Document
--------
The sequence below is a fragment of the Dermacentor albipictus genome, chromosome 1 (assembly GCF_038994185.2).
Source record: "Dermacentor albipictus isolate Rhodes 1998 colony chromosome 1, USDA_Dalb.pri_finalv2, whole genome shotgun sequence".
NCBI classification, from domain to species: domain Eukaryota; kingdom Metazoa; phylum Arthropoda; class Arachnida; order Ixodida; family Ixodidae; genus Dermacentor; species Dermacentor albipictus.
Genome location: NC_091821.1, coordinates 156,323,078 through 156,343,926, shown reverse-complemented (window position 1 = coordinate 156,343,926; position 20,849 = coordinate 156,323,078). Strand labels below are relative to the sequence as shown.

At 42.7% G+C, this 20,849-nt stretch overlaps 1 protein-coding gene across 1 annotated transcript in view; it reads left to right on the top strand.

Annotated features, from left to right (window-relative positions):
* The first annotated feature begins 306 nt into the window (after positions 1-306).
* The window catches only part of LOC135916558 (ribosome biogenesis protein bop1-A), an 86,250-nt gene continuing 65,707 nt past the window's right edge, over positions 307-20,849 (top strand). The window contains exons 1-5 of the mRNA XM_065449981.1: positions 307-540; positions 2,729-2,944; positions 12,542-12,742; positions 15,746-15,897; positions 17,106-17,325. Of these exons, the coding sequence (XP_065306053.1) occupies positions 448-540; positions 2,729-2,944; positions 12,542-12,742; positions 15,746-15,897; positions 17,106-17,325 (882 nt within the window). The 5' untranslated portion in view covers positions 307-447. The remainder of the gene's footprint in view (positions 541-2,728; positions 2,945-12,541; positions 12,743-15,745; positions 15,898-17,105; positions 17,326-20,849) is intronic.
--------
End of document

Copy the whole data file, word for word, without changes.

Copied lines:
The sequence below is a fragment of the Dermacentor albipictus genome, chromosome 1 (assembly GCF_038994185.2).
Source record: "Dermacentor albipictus isolate Rhodes 1998 colony chromosome 1, USDA_Dalb.pri_finalv2, whole genome shotgun sequence".
NCBI classification, from domain to species: domain Eukaryota; kingdom Metazoa; phylum Arthropoda; class Arachnida; order Ixodida; family Ixodidae; genus Dermacentor; species Dermacentor albipictus.
Genome location: NC_091821.1, coordinates 156,323,078 through 156,343,926, shown reverse-complemented (window position 1 = coordinate 156,343,926; position 20,849 = coordinate 156,323,078). Strand labels below are relative to the sequence as shown.

At 42.7% G+C, this 20,849-nt stretch overlaps 1 protein-coding gene across 1 annotated transcript in view; it reads left to right on the top strand.

Annotated features, from left to right (window-relative positions):
* The first annotated feature begins 306 nt into the window (after positions 1-306).
* The window catches only part of LOC135916558 (ribosome biogenesis protein bop1-A), an 86,250-nt gene continuing 65,707 nt past the window's right edge, over positions 307-20,849 (top strand). The window contains exons 1-5 of the mRNA XM_065449981.1: positions 307-540; positions 2,729-2,944; positions 12,542-12,742; positions 15,746-15,897; positions 17,106-17,325. Of these exons, the coding sequence (XP_065306053.1) occupies positions 448-540; positions 2,729-2,944; positions 12,542-12,742; positions 15,746-15,897; positions 17,106-17,325 (882 nt within the window). The 5' untranslated portion in view covers positions 307-447. The remainder of the gene's footprint in view (positions 541-2,728; positions 2,945-12,541; positions 12,743-15,745; positions 15,898-17,105; positions 17,326-20,849) is intronic.